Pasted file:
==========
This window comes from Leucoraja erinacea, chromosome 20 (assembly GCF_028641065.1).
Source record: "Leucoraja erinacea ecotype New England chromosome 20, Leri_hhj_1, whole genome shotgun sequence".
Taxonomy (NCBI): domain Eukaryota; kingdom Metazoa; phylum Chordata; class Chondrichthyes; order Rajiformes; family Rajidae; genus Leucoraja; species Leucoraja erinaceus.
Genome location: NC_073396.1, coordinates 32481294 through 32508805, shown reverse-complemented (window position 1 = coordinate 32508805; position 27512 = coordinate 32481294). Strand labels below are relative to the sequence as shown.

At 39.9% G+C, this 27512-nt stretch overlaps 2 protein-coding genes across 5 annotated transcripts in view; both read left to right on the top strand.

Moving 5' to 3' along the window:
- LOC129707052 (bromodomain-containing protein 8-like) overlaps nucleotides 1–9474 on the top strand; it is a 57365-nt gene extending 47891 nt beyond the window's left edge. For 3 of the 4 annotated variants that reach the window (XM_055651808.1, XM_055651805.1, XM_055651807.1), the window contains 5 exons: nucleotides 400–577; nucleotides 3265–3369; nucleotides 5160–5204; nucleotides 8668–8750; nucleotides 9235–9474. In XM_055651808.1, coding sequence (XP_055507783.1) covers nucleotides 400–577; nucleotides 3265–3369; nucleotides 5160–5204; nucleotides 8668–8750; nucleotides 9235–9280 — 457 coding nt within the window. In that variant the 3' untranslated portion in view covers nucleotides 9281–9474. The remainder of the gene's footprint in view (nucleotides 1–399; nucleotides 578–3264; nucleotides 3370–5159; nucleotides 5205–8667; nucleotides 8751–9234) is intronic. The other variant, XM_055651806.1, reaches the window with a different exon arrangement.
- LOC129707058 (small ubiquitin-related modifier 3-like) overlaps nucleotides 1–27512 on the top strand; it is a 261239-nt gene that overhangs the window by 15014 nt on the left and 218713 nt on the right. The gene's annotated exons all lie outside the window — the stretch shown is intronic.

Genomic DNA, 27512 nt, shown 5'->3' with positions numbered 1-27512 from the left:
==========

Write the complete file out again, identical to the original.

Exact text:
This window comes from Leucoraja erinacea, chromosome 20 (assembly GCF_028641065.1).
Source record: "Leucoraja erinacea ecotype New England chromosome 20, Leri_hhj_1, whole genome shotgun sequence".
Taxonomy (NCBI): domain Eukaryota; kingdom Metazoa; phylum Chordata; class Chondrichthyes; order Rajiformes; family Rajidae; genus Leucoraja; species Leucoraja erinaceus.
Genome location: NC_073396.1, coordinates 32481294 through 32508805, shown reverse-complemented (window position 1 = coordinate 32508805; position 27512 = coordinate 32481294). Strand labels below are relative to the sequence as shown.

At 39.9% G+C, this 27512-nt stretch overlaps 2 protein-coding genes across 5 annotated transcripts in view; both read left to right on the top strand.

Moving 5' to 3' along the window:
- LOC129707052 (bromodomain-containing protein 8-like) overlaps nucleotides 1–9474 on the top strand; it is a 57365-nt gene extending 47891 nt beyond the window's left edge. For 3 of the 4 annotated variants that reach the window (XM_055651808.1, XM_055651805.1, XM_055651807.1), the window contains 5 exons: nucleotides 400–577; nucleotides 3265–3369; nucleotides 5160–5204; nucleotides 8668–8750; nucleotides 9235–9474. In XM_055651808.1, coding sequence (XP_055507783.1) covers nucleotides 400–577; nucleotides 3265–3369; nucleotides 5160–5204; nucleotides 8668–8750; nucleotides 9235–9280 — 457 coding nt within the window. In that variant the 3' untranslated portion in view covers nucleotides 9281–9474. The remainder of the gene's footprint in view (nucleotides 1–399; nucleotides 578–3264; nucleotides 3370–5159; nucleotides 5205–8667; nucleotides 8751–9234) is intronic. The other variant, XM_055651806.1, reaches the window with a different exon arrangement.
- LOC129707058 (small ubiquitin-related modifier 3-like) overlaps nucleotides 1–27512 on the top strand; it is a 261239-nt gene that overhangs the window by 15014 nt on the left and 218713 nt on the right. The gene's annotated exons all lie outside the window — the stretch shown is intronic.

Genomic DNA, 27512 nt, shown 5'->3' with positions numbered 1-27512 from the left: